With 3,500 cases on the docket each year, the Georgia Court of Appeals has hundreds of users clamoring for access to its Web applications to file documents electronically or track the progress of cases.
That presents major security challenges for the court’s IT staff, but a new tool is streamlining the process of controlling who can access the court’s secure services. Workers are now using a combination of NetIQ’s Access Manager and eDirectory software to create secure logins for attorneys and clerks alike, giving users a “single sign-on” for access to all the court’s internal and external websites starting last month.
The new system also lets users access the system at any time from a variety of devices and will show them different views of the court’s sites based on their level of authorization.
It’s the latest in a series of major changes for the court system. John Ruggeri, the court’s director of technical services, said he tries to make the changes easy for users to adapt to.
“That’s our goal, we push distribute on something and we hold our breath and the response has been a lot of silence,” Ruggeri told StateScoop. “The fact that we implemented something and it had absolutely no ripple, is a positive thing in the operations IT world.”
Ruggeri noted that the move toward this type of system started in 2009, when the court first turned to NetIQ to help build its online case management application. Since then, the court has added a variety of features to the tool, and Ruggeri believes the move to the secure login is the logical next step in the application’s development.
“We needed to have a tool that would allow us to grow into it, and handle anything we threw at it, and it’s been very successful with that,” Ruggeri said.
The ability of all of the court’s attorneys and clerks to securely access the website is crucial as the court increasingly allows users to file case documents online, Ruggeri said. With attorneys all over the state registering with the court to start filing electronically over the last several years, the new system can authenticate their identities against a photo directory to ensure that each user receives the right level of access.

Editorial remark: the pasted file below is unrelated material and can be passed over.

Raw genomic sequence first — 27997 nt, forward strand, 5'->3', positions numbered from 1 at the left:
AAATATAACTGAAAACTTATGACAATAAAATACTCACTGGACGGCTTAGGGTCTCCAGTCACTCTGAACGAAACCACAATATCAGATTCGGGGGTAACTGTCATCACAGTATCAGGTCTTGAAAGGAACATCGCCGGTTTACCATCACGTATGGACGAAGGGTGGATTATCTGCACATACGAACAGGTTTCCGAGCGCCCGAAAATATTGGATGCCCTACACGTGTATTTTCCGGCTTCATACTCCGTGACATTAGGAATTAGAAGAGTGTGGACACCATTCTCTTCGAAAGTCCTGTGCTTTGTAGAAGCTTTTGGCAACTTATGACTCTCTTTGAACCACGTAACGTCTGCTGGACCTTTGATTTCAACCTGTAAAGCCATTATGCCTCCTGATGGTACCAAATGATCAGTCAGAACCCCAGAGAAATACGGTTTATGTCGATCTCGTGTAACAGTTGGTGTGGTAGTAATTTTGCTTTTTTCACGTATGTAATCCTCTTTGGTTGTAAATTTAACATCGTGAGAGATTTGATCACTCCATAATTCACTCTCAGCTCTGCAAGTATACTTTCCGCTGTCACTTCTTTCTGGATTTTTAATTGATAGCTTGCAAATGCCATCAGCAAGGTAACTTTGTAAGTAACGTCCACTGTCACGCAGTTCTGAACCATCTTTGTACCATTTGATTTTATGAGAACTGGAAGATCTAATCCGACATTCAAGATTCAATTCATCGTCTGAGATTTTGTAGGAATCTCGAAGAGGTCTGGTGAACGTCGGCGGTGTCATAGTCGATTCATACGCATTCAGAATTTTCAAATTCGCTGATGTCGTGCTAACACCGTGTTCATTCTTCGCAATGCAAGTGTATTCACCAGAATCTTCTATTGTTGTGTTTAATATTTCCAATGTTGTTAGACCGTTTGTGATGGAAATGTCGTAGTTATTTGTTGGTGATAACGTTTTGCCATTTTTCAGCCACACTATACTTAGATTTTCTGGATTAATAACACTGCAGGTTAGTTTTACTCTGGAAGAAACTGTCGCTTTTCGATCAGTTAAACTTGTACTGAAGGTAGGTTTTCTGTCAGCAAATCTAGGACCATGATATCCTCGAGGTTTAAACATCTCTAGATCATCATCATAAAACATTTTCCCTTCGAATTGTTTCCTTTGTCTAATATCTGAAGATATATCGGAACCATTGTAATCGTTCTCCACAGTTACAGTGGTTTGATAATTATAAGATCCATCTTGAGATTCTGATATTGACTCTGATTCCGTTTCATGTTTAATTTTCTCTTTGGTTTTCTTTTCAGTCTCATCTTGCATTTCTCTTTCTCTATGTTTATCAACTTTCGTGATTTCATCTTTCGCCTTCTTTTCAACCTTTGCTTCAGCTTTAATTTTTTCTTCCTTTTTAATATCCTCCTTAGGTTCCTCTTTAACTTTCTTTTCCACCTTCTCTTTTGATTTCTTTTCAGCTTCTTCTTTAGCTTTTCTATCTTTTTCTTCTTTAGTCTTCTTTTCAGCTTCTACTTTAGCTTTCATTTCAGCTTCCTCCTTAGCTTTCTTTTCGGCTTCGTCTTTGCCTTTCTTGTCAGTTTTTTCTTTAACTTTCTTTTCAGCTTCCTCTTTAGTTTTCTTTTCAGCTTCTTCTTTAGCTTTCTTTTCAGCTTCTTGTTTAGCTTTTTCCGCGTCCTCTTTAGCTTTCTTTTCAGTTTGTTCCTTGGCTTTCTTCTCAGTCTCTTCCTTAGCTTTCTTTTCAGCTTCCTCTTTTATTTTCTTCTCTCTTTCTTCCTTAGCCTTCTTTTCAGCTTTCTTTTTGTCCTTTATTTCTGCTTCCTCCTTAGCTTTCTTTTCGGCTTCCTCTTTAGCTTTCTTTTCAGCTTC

The system’s new features will become increasingly important as the appellate court starts accepting more documents electronically.
Currently, the court accepts just procedural documents for the cases, like briefs or motions. Starting early next year, the court’s system will start accepting supporting documents from the trial courts where the cases were originally heard.
“All the transcripts, the paper, and records from the trial court comes to us in big lump sums,” Ruggeri said. “This can fill a couple of stacks of paper, or it could fill literally 20 or 30 banker boxes depending on the size of the case. So our goal now is to begin to get that lump of paper electronically delivered from the trial court to us, instead of being delivered by the mail or the sheriff’s vehicle that drives it up here and dumps it off.”
To cut down on paper, Ruggeri said the application allows each local court system to develop its own tool for sending cases to the appellate court.
“The Web service will ultimately set up the ability for the trial courts to develop software, so they basically create a pushbutton operation that prepares a case for appeal and that their machine will publish to our machine,” Ruggeri said. “All that will pass through Access Manager for security.”
But with 159 county court systems, each with varying levels of technical proficiency, Ruggeri admits that it will be a challenge to get every user to that point. However, the system does let Ruggeri’s staff use a “common standard for authentication,” which should ease some of the conversion process.
Going forward, Ruggeri also hopes to use the “Access Manager” tool to allow for an open standard for authorization, letting users login to the site using credentials from third parties like Facebook or Google.
“We have attorneys in here that don’t file here but maybe once a year, it’s not like they’re filing every day, and sometimes they forget their challenge and response questions because someone did it for them in their office, their paralegals,” Ruggeri said. “That means we have to help them reset their passwords. The more options we could possibly give people is something I’m thinking about.”
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